January 5, 2023
In the third article in the blockchain series, I will answer the following questions:
We will also learn what a network validator is and describe the Byzantine Generals' Problem. If you want to learn more about blockchain, check out the previous articles:
The Guide to Blockchain: How Does It Work?
Blockchain: A Deep-Dive into Its Future
Sit comfortably, grab your favorite coffee, and let's start the journey!
The blockchain consensus algorithm is a set of rules by which nodes reach an agreement when approving transactions.
Without clear and transparent rules defining the operation of the agreement in a distributed network, blockchain would make no sense and nodes would not be able to add new blocks to the blockchain in a strictly defined manner. Adding new blocks is associated with a reward for nodes that validate a given network. Without this award, no one would want to lose their computing power, and thus waste electricity (Proof-of-Work or PoW) or deposit their funds (Proof-of-Stake or PoS) in a place other than their pocket. The consensus algorithm is at the heart of the operation of distributed and decentralized databases.
In traditional solutions, in order to confirm transactions, there must be a third party collecting the data to allow one to decide which version of events presented by the process participants is valid. With the blockchain technology, it is not needed as it is replaced by a consensus algorithm.
In the context of cryptocurrencies, the consensus algorithm ensures compliance with the rules of the protocol. It guarantees that all transactions are carried out correctly, so that the funds cannot be spent twice. Thus they solve the Problem of Byzantine Generals.
The Byzantine Generals' Problem is a well-known concept in distributed computing systems created and formalized by an American computer scientist, Robert Shostak. It is a logical dilemma of several Byzantine generals struggling with communication problems as they try to agree to the joint and coordinated movement of three different armies. Each of the generals has their army in a different place and they must jointly decide whether they want to attack a given point or withdraw from their positions together.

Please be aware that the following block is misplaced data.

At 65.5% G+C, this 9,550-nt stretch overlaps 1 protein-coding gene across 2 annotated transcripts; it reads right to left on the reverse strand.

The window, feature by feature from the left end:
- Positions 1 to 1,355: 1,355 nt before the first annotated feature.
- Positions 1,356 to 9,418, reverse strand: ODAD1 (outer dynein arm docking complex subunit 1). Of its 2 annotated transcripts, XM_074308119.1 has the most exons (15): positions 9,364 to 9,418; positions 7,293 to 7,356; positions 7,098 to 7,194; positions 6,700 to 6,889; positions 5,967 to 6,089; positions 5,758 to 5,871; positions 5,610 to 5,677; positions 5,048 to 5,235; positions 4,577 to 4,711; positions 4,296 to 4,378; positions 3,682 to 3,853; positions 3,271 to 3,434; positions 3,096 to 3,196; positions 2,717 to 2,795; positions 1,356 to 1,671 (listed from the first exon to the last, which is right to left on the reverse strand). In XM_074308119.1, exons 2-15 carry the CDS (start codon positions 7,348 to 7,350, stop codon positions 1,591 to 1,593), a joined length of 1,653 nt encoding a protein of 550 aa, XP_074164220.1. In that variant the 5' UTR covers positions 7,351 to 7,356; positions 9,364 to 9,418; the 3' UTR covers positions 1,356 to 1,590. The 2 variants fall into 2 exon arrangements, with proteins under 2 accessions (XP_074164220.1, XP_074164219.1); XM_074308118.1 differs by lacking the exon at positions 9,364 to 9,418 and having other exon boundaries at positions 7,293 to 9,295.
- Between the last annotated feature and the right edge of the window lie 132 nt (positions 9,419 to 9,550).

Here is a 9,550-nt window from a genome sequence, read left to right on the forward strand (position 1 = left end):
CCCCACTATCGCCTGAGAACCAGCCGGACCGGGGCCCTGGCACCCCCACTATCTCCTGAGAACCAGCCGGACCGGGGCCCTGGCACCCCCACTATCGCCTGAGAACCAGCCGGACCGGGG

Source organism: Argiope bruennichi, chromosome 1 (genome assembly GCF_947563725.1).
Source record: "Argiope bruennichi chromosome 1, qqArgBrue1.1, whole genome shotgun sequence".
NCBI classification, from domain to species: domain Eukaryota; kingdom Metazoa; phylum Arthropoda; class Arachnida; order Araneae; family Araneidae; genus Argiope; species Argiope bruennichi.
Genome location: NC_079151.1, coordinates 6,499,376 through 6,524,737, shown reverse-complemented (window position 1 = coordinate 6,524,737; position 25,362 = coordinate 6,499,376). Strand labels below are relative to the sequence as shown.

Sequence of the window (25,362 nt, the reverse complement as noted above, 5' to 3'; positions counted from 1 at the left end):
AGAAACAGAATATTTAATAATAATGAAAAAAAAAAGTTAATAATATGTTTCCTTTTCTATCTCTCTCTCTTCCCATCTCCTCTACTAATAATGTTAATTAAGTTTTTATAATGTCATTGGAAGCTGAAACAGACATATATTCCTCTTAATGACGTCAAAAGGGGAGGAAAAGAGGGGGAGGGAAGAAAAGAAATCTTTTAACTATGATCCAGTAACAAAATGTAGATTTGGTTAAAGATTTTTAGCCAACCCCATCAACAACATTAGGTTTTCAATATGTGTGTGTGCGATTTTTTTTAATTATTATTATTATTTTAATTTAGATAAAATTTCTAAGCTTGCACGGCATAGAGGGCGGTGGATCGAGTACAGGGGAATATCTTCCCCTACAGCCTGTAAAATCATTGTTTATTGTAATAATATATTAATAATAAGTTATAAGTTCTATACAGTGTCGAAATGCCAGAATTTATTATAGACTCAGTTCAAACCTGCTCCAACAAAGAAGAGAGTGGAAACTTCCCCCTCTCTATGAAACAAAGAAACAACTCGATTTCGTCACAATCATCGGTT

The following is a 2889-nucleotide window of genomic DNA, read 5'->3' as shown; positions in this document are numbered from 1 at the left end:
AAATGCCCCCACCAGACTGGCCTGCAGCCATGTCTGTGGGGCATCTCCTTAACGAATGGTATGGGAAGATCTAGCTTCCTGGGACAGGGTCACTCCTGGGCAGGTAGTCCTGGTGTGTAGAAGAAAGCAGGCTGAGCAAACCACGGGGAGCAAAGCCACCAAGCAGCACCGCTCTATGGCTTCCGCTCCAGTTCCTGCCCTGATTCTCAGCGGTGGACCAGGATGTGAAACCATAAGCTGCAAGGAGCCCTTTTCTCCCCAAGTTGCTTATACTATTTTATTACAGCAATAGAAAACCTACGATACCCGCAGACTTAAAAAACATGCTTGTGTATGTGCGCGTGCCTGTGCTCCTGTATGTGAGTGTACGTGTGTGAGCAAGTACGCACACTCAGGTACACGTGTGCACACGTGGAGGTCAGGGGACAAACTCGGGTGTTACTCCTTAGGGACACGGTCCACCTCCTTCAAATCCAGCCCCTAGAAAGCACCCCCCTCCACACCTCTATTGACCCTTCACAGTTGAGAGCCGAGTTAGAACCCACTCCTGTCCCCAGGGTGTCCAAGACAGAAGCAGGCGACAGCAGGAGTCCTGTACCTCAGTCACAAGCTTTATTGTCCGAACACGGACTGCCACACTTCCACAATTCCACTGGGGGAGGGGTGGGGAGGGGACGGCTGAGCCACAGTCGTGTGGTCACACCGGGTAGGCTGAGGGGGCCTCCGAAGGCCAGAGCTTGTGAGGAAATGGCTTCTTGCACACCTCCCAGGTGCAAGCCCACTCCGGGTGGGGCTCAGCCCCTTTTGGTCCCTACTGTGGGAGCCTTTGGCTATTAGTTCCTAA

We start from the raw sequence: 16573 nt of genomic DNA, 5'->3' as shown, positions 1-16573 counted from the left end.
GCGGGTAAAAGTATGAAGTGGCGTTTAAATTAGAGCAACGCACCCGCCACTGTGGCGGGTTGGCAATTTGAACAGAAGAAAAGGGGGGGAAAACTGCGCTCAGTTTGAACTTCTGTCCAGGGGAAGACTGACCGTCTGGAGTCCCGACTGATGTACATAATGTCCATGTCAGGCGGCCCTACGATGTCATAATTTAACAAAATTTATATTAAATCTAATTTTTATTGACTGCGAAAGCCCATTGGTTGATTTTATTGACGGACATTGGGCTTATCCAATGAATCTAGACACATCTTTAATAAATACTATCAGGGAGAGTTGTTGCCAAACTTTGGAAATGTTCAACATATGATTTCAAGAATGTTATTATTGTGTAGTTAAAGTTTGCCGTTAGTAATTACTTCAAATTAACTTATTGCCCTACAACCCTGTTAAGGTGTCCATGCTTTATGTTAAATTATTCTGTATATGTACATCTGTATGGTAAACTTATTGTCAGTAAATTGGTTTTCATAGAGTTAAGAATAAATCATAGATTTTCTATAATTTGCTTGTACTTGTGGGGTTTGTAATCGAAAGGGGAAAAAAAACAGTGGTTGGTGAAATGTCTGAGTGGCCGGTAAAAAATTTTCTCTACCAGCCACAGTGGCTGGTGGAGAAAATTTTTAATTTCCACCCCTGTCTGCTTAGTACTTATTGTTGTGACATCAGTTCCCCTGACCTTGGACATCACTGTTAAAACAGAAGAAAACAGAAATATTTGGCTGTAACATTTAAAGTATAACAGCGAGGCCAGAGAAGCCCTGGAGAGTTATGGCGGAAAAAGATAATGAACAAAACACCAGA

Most of the generals must make the same decisions about whether to attack or retreat for the whole operation to be successful. They communicate with each other by courier (third party). Consequently, the main challenge they face is that messages with the decision may be delayed in time or lost. Even if the courier delivers a message from one general to another, one of the generals may choose to act maliciously and send a false message of their intentions in order to confuse other generals and thus lead to a complete defeat.
Translating the analogies of Byzantine generals into the blockchain network works as follows.
The general is the node, and attack or retreat - is the correct operation of the network. Most nodes in a distributed network must agree and do the same to avoid downtime or failure. This is the only way to achieve consensus in distributed systems. There is no centralized oversight unit here. The nodes decide whether a transaction is true or false, meaning not using a consensus algorithm.
Given the above, the only way to achieve consensus in the blockchain is to have at least ⅔ or more reliable nodes on the network. This means that if the majority of nodes decide to act maliciously, the system is vulnerable to various types of failures and attacks (51% attack).
Along with the problem of Byzantine generals, there’s also the tolerance of Byzantine defects.
It is the ability of a given system to survive and overcome problems known from the dilemma of the Byzantine Generals. In the blockchain world, this means that even if some nodes wanted to act unfairly, the majority of remaining nodes would act justly and detect false intent.
There are different types of consensus algorithms in cryptocurrencies. All of them, however, have a few common elements. Nodes that want to be validators of the network and want to be responsible for adding new blocks to the blockchain to get the prize later - must first provide the appropriate fee rate. The rate is collateral as each node maintains an identical copy of the blockchain. In case a node wants to cheat and add a counterfeit block - it will be detected very quickly by other nodes and it will lose its previously deposited rate, as well as reputation and base computing power. In any case, cheating is the least profitable.